New research finds evidence of differences in brain function in kids with attention-deficit/hyperactivity disorder (ADHD) that may underlie problems recognizing emotion in facial expressions.
Children with ADHD frequently exhibit inattention, hyperactivity, and impulsivity. These behaviors may explain why they are often excluded from peer activities, according to researchers led by Ryusuke Kakigi, M.D., Ph.D., of Japan’s National Institutes of Natural Sciences.
The researchers measured changing blood flow in the brain — called hemodynamics — to uncover the neural basis for the recognition of facial expression; they found differences between children with ADHD and typically developing children.
In the study, researchers showed images of a happy expression or an angry expression to 13 children with ADHD and 13 typically developing children and identified the area of the brain the expressions activated.
Investigators used non-invasive near-infrared spectroscopy to measure brain activity. Near-infrared light, which normally passes through the body, was projected through the skull and the absorbed or scattered light was measured.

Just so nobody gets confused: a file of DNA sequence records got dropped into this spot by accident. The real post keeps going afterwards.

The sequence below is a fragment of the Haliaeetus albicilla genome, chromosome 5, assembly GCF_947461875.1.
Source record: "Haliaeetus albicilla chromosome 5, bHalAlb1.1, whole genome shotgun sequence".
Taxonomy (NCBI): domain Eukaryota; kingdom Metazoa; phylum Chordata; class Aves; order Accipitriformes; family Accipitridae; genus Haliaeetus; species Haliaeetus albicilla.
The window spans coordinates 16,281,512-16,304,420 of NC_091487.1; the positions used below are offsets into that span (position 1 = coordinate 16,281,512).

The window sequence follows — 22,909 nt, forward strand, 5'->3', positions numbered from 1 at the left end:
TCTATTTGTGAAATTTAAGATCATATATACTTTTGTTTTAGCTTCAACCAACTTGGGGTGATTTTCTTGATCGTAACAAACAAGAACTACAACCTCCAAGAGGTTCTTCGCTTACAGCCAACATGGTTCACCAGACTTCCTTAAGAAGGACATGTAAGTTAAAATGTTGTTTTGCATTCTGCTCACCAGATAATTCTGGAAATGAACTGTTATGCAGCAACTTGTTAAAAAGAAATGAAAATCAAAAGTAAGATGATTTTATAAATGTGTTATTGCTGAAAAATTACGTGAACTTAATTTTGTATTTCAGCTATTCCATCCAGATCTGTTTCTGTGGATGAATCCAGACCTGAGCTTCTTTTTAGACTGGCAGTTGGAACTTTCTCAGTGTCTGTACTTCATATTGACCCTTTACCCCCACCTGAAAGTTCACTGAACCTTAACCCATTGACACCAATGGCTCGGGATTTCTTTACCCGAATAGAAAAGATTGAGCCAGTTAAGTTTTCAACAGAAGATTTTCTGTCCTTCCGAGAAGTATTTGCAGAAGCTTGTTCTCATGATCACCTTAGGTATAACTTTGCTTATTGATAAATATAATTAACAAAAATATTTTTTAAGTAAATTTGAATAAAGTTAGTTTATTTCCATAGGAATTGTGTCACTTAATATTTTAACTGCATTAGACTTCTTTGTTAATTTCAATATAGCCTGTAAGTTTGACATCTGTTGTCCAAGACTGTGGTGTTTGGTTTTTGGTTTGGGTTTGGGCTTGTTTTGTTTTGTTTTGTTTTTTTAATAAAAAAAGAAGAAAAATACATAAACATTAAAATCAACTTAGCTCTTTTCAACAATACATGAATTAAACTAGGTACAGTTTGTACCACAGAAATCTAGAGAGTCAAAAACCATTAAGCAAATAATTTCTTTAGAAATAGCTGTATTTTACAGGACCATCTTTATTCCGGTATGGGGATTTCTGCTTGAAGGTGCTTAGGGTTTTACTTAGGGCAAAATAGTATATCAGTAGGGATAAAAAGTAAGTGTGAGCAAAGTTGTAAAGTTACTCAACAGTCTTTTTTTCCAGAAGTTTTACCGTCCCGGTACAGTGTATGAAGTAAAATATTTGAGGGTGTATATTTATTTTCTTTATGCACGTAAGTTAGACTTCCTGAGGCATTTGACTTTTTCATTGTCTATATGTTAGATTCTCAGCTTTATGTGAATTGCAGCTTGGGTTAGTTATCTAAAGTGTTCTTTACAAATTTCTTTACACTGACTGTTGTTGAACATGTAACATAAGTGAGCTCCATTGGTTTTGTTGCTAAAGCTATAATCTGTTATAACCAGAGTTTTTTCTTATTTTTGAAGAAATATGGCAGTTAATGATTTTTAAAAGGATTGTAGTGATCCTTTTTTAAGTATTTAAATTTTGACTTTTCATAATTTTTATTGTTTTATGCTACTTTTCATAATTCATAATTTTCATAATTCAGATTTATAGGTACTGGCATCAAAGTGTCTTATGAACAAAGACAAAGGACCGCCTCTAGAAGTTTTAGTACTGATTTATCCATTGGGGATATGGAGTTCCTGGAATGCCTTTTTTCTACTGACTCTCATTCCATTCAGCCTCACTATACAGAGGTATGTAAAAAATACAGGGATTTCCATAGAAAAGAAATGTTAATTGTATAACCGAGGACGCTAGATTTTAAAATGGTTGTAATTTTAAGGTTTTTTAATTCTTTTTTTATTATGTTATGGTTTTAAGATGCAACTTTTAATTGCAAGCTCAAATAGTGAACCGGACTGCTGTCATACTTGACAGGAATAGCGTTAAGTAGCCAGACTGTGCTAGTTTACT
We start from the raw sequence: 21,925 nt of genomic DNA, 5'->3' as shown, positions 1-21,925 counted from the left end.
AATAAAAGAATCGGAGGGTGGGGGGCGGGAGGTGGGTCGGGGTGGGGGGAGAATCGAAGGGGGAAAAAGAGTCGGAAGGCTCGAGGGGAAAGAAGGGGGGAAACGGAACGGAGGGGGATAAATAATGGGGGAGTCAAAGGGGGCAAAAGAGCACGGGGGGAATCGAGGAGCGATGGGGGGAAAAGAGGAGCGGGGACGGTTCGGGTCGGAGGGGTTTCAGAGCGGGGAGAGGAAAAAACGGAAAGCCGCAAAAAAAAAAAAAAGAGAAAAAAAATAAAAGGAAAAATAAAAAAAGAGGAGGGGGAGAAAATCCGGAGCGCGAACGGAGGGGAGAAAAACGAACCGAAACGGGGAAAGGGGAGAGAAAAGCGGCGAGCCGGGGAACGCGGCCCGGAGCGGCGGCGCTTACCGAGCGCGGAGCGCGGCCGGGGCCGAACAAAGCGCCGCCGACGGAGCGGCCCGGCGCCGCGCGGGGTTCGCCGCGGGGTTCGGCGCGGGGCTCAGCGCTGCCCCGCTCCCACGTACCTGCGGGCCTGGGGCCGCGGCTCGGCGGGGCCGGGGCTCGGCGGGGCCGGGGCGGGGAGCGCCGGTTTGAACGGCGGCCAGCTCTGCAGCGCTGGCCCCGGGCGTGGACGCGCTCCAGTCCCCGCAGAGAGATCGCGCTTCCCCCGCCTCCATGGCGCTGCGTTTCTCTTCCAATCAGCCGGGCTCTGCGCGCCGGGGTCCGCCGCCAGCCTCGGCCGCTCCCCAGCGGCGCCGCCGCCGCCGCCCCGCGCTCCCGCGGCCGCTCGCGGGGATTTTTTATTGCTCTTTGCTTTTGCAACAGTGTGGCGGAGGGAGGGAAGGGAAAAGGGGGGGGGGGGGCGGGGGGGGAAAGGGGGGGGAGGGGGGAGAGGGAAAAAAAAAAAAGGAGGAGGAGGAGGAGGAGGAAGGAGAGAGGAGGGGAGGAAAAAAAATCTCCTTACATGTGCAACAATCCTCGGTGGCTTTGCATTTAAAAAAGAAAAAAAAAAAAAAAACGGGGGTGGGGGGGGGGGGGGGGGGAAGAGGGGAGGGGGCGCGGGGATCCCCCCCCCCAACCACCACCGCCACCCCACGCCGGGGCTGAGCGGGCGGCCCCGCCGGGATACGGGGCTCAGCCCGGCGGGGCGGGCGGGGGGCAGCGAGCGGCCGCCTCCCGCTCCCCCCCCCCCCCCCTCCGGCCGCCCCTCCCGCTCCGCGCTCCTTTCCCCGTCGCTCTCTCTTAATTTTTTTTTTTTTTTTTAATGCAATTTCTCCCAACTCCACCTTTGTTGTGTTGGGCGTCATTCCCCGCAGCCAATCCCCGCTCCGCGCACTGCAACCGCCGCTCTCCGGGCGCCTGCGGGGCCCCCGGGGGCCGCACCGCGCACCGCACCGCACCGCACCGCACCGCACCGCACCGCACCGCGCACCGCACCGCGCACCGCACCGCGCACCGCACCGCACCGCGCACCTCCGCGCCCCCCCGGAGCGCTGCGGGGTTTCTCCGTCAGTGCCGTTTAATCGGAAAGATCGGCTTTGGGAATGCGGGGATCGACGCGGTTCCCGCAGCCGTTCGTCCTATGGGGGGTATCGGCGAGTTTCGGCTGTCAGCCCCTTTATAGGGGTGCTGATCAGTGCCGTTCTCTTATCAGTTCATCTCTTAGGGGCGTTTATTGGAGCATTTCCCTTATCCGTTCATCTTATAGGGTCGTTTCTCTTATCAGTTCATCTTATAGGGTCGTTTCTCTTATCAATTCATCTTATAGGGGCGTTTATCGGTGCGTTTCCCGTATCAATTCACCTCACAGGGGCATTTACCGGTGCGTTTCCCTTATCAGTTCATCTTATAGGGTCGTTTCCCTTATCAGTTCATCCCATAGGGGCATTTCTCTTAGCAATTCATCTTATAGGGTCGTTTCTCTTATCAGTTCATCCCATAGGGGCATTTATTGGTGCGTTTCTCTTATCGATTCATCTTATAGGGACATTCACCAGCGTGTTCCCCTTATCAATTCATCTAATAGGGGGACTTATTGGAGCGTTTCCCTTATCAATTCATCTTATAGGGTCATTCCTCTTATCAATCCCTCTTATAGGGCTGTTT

The strength of the light depends on the concentration of oxyhemoglobin — the oxygen-loaded form of hemoglobin, the predominant protein in red blood cells — which fuels the active neurons.
Typically developing children showed significant hemodynamic response to both the happy expression and angry expression in the right hemisphere of the brain.
But kids with ADHD had a significant hemodynamic response only to the happy expression; there was no specific brain activity seen for the angry expression.
The researchers suggested this difference might be responsible for ADHD children’s difficulties with social recognition and establishing peer relationships.
The findings are discussed in the online journal Neuropsychologia.